If hoses and adequate water are available set them up. Fill buckets with water.

Remove combustible material from the area surrounding the house (lawn chairs, tables, etc.).

Turn a light on in each room for visibility in case of smoke.

Open or take down flammable drapes and curtains.

Close all venetian blinds and non-flammable window coverings.

Move upholstered furniture away from windows and sliding glass doors.

Be ready to evacuate all family members and pets when requested to do so.

Turn off air conditioning/air circulation systems

Detach electrical garage doors. Back in your car and leave the keys in the ignition.

Secure your pets if possible.

California Wildfires

5/24/2022 (Permalink)

SERVPRO of Benicia/Martinez/SE Vallejo 925-372-7234

Wildland firefighters don’t admit to fearing much, but lightning is one terror that even the most experienced veterans say they hope to never encounter.

The worry  is not being struck by a bolt, although it can be deadly. Instead, their primary concern is that lightning, slashing down in remote areas, can trigger unseen fires that smolder for days before they flare up, bursting into a dangerous and difficult-to-fight wildfire.

In August 2020, a remarkable barrage of lightning in Central and Northern California spawned more than 15,000 strikes over a few days, igniting more than 600 fires and burning more than 2 million acres. Five simultaneous lightning-sparked fires destroyed thousands of homes and buildings and claimed the lives of at least seven people.

Fire Storms the new Normal

5/24/2022 (Permalink)

SERVPRO of Benicia/Martinez/SE Vallejo is always here to help, we are just a phone call away at 925-372-7234. Creating an action plan like the one below can help in an emergency, create one for your family today.


Your Wildfire Action Plan must be prepared, and familiar to all members of your household well in advance of a wildfire. Use the checklist below to help create your plan. Each family’s plan will be different, depending on a variety of issues, needs, and situations.

Ensure you plan with COVID-19 in mind. Ask friends or relatives outside your area if you would be able to stay with them, should the need arise. If you do need to evacuate and plan to stay with friends or relatives, ask first if they have symptoms of COVID-19 or have people in their home at higher risk for serious illness. If that is the case, make other arrangements. Check with hotels, motels and campgrounds to learn if they are open. Also get set by learning about your community’s response plan for each disaster and determine if these plans have been adapted because of COVID-19.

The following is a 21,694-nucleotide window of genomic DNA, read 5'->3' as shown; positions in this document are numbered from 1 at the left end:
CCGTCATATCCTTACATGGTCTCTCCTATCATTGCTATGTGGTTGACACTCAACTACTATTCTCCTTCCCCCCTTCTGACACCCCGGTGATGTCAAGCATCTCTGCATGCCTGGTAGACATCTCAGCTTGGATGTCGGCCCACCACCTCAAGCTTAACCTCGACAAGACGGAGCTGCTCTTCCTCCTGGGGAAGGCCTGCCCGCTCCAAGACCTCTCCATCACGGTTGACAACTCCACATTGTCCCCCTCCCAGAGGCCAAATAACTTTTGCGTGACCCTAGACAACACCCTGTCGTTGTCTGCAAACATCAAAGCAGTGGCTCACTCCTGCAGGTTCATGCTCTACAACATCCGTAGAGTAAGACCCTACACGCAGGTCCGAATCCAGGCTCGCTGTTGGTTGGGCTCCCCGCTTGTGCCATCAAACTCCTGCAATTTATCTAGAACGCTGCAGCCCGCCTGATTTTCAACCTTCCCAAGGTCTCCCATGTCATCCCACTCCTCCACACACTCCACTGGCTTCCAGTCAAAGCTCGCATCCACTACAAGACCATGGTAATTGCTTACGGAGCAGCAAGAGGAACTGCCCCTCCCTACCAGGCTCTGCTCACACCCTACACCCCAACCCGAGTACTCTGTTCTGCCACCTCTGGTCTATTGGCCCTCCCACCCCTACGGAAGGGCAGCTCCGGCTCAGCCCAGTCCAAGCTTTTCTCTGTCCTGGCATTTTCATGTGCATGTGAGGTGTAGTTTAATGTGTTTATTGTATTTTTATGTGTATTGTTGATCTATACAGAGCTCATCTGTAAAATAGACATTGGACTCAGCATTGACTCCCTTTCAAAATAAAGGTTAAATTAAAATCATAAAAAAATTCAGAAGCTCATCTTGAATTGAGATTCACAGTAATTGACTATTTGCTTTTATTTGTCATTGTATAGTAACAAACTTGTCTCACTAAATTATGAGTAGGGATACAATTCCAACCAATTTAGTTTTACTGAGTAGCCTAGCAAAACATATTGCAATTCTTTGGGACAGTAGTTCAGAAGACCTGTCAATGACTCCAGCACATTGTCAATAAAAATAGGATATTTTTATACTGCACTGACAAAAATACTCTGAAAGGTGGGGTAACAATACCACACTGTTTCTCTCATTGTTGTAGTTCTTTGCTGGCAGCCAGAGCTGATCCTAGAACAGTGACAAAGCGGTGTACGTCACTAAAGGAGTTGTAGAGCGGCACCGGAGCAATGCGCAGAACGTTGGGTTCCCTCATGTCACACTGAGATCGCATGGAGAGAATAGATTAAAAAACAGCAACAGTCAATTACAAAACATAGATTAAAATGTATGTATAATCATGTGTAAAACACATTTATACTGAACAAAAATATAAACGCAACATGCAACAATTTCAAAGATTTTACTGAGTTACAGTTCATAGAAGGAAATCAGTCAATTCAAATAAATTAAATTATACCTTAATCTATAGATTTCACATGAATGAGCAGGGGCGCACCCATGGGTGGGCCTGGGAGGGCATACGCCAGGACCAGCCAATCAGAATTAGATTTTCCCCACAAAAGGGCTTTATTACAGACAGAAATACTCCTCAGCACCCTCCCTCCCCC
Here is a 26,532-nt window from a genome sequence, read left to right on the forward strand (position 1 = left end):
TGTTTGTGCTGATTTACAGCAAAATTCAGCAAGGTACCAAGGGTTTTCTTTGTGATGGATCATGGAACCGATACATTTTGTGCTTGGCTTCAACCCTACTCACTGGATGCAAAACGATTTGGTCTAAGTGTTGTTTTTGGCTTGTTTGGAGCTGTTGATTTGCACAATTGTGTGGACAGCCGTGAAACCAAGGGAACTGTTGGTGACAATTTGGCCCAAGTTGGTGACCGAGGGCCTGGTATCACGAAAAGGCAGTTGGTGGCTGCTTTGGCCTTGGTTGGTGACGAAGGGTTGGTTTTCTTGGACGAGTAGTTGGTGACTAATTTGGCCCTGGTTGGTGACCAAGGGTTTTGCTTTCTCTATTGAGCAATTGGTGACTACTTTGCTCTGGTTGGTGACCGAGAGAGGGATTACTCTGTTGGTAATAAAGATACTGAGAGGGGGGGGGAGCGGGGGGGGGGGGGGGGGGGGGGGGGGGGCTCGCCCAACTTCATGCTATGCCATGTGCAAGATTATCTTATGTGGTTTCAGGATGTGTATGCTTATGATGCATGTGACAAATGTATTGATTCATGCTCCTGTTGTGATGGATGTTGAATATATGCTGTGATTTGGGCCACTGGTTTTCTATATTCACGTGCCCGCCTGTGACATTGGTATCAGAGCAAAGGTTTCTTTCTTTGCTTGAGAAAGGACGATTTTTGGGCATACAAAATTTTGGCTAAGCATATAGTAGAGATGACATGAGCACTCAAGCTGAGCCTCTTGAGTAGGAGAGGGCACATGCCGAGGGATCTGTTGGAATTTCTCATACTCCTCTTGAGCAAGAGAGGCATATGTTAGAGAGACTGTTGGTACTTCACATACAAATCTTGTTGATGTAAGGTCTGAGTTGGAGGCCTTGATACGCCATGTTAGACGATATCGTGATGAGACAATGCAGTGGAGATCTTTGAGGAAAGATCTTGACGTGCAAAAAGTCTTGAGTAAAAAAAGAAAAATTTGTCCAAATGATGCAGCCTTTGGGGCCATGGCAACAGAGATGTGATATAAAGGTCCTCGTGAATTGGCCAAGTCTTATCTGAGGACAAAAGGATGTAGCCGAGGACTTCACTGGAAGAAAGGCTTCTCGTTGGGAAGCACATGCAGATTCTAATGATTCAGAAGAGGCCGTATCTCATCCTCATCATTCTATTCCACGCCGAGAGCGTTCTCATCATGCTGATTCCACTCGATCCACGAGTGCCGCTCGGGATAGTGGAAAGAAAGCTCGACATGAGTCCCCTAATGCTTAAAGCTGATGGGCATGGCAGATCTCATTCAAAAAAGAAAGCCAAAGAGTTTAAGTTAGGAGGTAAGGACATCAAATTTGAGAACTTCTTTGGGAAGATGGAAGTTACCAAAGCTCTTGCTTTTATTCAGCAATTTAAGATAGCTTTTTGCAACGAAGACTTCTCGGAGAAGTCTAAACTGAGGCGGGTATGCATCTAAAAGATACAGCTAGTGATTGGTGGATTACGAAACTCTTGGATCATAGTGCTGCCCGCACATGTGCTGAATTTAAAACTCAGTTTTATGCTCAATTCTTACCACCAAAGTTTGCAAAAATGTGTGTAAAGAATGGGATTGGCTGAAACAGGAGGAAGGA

Your Wildfire Action Plan Checklist

Create an evacuation plan that includes:

  • A designated emergency meeting location outside the fire or hazard area. This is critical to determine who has safely evacuated from the affected area.
  • Several different escape routes from your home and community. Practice these often so everyone in your family is familiar in case of emergency.


12/8/2020 (Permalink)

Firestorms are caused by a wildfire, or multiple wildfires in the same area. The heat from a wildfire can create its own wind system which can lead to strange weather effects.

Wildfires can be started from many sources, such as a lightening strike, downed power lines, an unattended campfire and sometimes even arson.

Firestorms form for two main reasons:

  1. Hot air rises.
  2. Nature does not like a vacuum, or empty space.

That means empty spaces will not stay empty for long. It all starts because heat is constantly and quickly rising from the fire. As all this heat and air moves upwards, it leaves behind some empty space. Air from all around the fire rushes in to fill that gap. That movement of air creates a powerful wind called an updraft.